For underground structures requiring cathodic protection, the location and nature of the site where the anode is placed needs careful consideration. A low soil resistivity, which would otherwise be classified as a highly corrosive soil, is not the only factor which determines the location of the anode. Other factors to be considered include the presence of foreign metallic structures, accessibility and availability of a power source. The location which is specifically prepared to house a single or a combination of anodes is called a groundbed.
Impressed anode groundbeds: Once a location is selected and the soil resistivity is determined, the engineer needs to design the type of groundbed and choose anode material and combination. Types of groundbeds are classified as: shallow vertical, shallow horizontal or deep well. Anode materials used for underground impressed current systems are generally graphite or high silicon cast iron. In the groundbed, it is preferred for the anode to be surrounded by a carbonaceous backfill. The backfill particles help to reduce anode resistance to earth, extend anode life by allowing anodic reactions to occur on their surface and provide a porous structure so the gases produced can escape.
Shallow Vertical Groundbed: The individual or multiple anode groundbed resistances can be determined using Dwight formula or can be determined graphically.
Shallow Horizontal Groundbeds: Sometimes due to unfavorable soil conditions shallow horizontal groundbeds are preferred. Again earth resistances can be determined by calculation.
Deep Well Groundbeds: Where soil resistivity at the surface are very high, a series of vertical anodes are sometimes installed in deep well groundbeds (up to 100 m and more deep). To determine the depth of the well it may be necessary to carry out a soil resistivity survey. Using the four-pin method, soil resistivity variation with depth can be determined by changing the pin spacing. Deep well groundbeds can take different forms.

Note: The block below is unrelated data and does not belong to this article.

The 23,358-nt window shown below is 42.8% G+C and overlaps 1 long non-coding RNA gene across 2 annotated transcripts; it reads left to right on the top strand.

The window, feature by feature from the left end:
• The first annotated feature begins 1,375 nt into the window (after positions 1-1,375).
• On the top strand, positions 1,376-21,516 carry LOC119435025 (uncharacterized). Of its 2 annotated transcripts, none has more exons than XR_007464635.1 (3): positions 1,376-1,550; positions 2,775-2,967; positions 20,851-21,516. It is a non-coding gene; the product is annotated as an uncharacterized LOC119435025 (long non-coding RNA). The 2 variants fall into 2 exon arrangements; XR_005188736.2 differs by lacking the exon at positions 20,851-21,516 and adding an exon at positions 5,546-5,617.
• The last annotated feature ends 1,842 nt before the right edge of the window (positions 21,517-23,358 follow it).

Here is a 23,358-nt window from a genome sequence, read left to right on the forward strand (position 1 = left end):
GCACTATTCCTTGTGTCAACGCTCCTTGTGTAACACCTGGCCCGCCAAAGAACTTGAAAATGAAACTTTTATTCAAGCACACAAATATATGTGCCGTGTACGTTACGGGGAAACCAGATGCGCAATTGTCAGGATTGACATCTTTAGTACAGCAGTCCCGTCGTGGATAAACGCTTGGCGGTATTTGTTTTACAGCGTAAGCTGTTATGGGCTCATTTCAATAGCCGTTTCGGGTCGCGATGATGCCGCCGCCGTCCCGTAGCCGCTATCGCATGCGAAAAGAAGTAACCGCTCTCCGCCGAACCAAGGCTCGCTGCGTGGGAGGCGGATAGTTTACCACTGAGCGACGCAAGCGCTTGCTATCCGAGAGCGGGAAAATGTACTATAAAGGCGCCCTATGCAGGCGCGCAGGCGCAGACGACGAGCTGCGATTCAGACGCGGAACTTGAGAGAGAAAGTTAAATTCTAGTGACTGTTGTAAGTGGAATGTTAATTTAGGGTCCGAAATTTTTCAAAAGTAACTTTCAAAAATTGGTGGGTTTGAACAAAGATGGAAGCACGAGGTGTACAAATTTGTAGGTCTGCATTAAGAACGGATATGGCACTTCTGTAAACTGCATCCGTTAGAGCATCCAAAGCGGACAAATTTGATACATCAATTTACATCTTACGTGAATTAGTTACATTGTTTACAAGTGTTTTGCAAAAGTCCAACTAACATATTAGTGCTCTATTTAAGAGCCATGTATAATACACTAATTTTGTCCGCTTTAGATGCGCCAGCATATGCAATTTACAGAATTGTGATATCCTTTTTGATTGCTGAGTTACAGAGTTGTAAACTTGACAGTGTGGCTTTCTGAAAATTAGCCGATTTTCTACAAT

A basic design incorporates the use of a steel casing to prevent the collapse of the drilled hole. Several anodes attached together with a rope are placed inside the casing. The remaining space is then filled with carbonaceous material. Once the groundbed becomes operative the steel casing will be consumed. After the pipe corrodes away the anode and backfill become active. Deep wells are generally fitted with a vent to allow gases to escape. Gas entrapment tends to increase the groundbed resistance. It should be added that in certain rock formations anodes have been installed satisfactorily without a steel casing. Although deep well groundbeds provide good current distribution they are expensive to construct because of the cost of the drilling. Careful design is also necessary because anode failures cannot be easily rectified.
Sacrificial Anode Groundbeds: In certain situations, for example in reducing stray current effects, a sacrificial system may be specified to protect underground structures. The backfill used with these anodes is different from that described for impressed anodes. A typical backfill contains a mixture of clay and gypsum. The function of this chemical backfill to provide conditions favorable to anode dissolution. It also helps to reduce the groundbed resistance. Groundbed resistances can be calculated using the same procedure adopted for impressed current anodes. Individual galvanic anodes in a horizontal groundbed are generally not used. For this type of groundbed a continuous galvanic anode strip is found to be practical.
Remote and Close Groundbeds: Since a groundbed is a source of current, there is a field (potential) gradient associated with it. When the voltage gradient in the soil near the structure is far from the voltage gradient of the groundbed, the groundbed is referred to as remote. However when the voltage gradient in the soil near the structure overlaps with that of the groundbed, the groundbed is referred to as close. This is because the groundbed is near enough to interfere significantly with the field gradient around the structure.